Bulgari opened a standalone boutique in Delhi’s luxury mall Emporio in 2014. “India today has huge growth potential that contains all the key ingredients of success for the world of luxury. Its mix of tradition and vision to the future makes India an extremely interesting country,” says Bulgari CEO Jean-Christophe Babin. “We believe that to enter a market it is important to understand the specific cultural and social aspects to leverage.”

Bulgari has given a modern edge to the mangalsutra, with Chopra Jonas describing its design as “elegant and chic, designed for the modern Indian woman who takes charge of her own life”. Besides brides, Babin says the necklace is appealing to married women too, often purchased by women for themselves. Priced at Rs 3,49,000 (around $4,700), the mangalsutra is more affordable than the large statement necklace worn on the wedding day.

Divyak D’souza, stylist and host of TV show, Say Yes to the Dress India, notes that bridal jewellery in India tends to make a big statement and is often very heavy in aesthetic terms. “Very few international brands carry that design aesthetic. So, I think it would be futile to try and compete for space in the bride’s main trousseau. A wiser idea would be to venture into the smaller events around the main wedding: engagement rings for a proposal, gifting the bride daily-wear jewellery, even giveaways to guests at functions. These would be a good way to enter the business.”

That’s precisely where Bulgari seeks to fit into the bridal spend. As Babin puts it: “Indian weddings drive many different purchasing contexts including gifting. The Bulgari universe with multiple product offerings is an organic match to the vivacity and opulence of Indian weddings.” He notes that wedding shoppers have also been drawn to Bulgari watches, handbags and fragrances too.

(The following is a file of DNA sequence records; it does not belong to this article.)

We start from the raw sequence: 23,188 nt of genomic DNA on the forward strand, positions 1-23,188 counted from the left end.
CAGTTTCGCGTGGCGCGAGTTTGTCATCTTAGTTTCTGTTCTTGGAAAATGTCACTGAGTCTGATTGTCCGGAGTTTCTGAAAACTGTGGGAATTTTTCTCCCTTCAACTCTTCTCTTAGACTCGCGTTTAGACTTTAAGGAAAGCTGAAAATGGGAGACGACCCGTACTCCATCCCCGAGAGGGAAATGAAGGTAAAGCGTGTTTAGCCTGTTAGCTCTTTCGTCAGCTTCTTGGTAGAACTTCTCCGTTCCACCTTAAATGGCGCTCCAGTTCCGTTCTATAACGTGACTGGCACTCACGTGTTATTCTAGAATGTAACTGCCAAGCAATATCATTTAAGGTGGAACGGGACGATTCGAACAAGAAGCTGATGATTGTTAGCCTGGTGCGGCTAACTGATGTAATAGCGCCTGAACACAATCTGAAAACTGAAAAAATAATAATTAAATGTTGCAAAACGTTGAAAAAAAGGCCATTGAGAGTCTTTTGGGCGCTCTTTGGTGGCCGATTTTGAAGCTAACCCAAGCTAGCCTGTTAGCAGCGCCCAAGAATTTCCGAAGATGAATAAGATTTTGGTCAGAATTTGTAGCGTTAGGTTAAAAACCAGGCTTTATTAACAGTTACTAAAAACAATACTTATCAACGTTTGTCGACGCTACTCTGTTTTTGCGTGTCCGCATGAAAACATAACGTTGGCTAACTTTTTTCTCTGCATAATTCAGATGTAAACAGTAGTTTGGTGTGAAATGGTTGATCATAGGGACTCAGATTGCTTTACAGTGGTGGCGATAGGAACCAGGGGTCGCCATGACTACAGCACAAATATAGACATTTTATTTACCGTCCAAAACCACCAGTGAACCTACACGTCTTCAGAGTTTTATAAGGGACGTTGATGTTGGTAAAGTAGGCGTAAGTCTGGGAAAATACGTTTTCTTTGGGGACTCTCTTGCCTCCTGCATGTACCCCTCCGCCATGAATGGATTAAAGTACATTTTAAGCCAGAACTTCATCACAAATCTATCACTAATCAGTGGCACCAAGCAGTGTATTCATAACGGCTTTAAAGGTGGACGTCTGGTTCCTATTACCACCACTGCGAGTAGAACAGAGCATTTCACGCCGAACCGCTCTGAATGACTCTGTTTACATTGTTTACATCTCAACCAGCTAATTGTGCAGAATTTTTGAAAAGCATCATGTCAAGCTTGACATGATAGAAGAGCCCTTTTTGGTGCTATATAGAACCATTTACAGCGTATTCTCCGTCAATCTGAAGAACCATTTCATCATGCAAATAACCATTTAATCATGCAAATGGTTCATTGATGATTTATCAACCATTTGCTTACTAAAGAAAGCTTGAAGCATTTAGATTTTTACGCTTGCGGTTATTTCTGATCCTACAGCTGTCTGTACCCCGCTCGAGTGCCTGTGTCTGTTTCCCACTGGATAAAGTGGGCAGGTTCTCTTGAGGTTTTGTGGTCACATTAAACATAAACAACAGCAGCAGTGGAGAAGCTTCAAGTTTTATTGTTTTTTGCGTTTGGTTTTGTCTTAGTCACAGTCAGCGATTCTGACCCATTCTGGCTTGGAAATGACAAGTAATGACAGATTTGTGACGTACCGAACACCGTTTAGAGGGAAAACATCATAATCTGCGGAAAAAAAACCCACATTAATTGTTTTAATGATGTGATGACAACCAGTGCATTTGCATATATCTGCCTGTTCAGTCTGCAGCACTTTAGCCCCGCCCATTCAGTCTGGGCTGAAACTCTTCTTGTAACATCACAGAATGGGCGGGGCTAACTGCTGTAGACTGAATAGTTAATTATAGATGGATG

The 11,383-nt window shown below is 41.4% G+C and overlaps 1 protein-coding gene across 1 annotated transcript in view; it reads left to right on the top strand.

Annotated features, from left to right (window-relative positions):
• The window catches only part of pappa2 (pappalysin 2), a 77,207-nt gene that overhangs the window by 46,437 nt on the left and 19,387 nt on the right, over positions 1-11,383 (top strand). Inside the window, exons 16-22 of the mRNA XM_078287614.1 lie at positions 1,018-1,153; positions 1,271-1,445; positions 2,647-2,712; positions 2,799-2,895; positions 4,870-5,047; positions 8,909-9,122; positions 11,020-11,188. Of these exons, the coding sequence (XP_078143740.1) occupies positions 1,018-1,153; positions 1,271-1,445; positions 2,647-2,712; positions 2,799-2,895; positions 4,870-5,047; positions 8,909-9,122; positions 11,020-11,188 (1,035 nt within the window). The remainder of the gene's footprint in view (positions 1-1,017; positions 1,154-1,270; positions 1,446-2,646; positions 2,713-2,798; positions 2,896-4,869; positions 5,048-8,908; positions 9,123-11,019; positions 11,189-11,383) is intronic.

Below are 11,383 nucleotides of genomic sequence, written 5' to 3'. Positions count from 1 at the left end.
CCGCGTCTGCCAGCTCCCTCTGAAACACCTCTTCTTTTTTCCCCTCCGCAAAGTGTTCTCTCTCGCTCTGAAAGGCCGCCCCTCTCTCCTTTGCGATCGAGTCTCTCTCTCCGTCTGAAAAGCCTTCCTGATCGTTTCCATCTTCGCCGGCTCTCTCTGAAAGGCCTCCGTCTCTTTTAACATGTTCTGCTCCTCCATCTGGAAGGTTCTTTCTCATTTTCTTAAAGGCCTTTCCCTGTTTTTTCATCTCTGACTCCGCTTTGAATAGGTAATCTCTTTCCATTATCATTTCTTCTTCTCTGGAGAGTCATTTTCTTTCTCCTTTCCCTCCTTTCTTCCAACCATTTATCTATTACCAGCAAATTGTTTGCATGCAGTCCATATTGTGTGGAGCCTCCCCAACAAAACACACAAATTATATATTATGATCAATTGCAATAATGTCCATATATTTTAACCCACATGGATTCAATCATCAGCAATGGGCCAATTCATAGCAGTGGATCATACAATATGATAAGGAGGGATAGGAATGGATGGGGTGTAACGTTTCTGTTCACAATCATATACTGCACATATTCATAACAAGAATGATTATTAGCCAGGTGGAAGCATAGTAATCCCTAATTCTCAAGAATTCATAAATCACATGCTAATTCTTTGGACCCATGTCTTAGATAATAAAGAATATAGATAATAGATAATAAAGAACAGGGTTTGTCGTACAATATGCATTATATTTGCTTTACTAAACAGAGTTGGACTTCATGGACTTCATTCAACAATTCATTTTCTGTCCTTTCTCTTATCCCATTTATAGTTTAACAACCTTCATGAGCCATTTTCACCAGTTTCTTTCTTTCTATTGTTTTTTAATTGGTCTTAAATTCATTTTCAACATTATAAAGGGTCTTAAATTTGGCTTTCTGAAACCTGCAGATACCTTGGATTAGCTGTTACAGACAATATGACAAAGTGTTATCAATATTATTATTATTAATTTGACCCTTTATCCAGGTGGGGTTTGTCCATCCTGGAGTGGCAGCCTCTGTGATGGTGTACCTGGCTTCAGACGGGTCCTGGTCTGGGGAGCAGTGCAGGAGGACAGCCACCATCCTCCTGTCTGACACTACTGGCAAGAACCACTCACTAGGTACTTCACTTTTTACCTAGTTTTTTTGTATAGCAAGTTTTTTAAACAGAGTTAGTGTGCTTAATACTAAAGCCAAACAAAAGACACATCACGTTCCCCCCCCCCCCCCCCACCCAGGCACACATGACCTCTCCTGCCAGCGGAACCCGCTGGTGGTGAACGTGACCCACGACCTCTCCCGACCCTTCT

Star power

Tiffany & Co. has focused on the proposal. The US brand has worked closely with celebrity weddings, often linked to Bollywood. Vicky Kaushal, a former winner of the prestigious National Film Award for best actor; and leading woman Katrina Kaif sealed their vows with platinum rings by the brand. Tiffany rings went viral across Indian social media platforms. D’souza advises brands to “channel the power of social media and opinion leaders to promote the brand message and create a need for the product. You need to [have] a targeted message”.

Only a handful of international brands have a presence in the Indian market — led by Cartier, Bulgari, and Tiffany. The high costs of real estate, as well as the know-how required to navigate the wedding market, could be off putting. “Wedding planners have an important role to play in jewellery buying,” advises Thyagarajan of WeddingSutra, who encourages brands to actively collaborate with them.

Other solutions include working with wedding platforms or with large-format bridal fairs and events where many brides do the bulk of their shopping. D’souza says it’s important to integrate into the cultural aspects of the wedding. “At the heart of it, Indians are very emotional spenders. If a brand can somehow involve the emotions of the wedding, they’re sure to capture the market.”

Courtesy: Vogue Business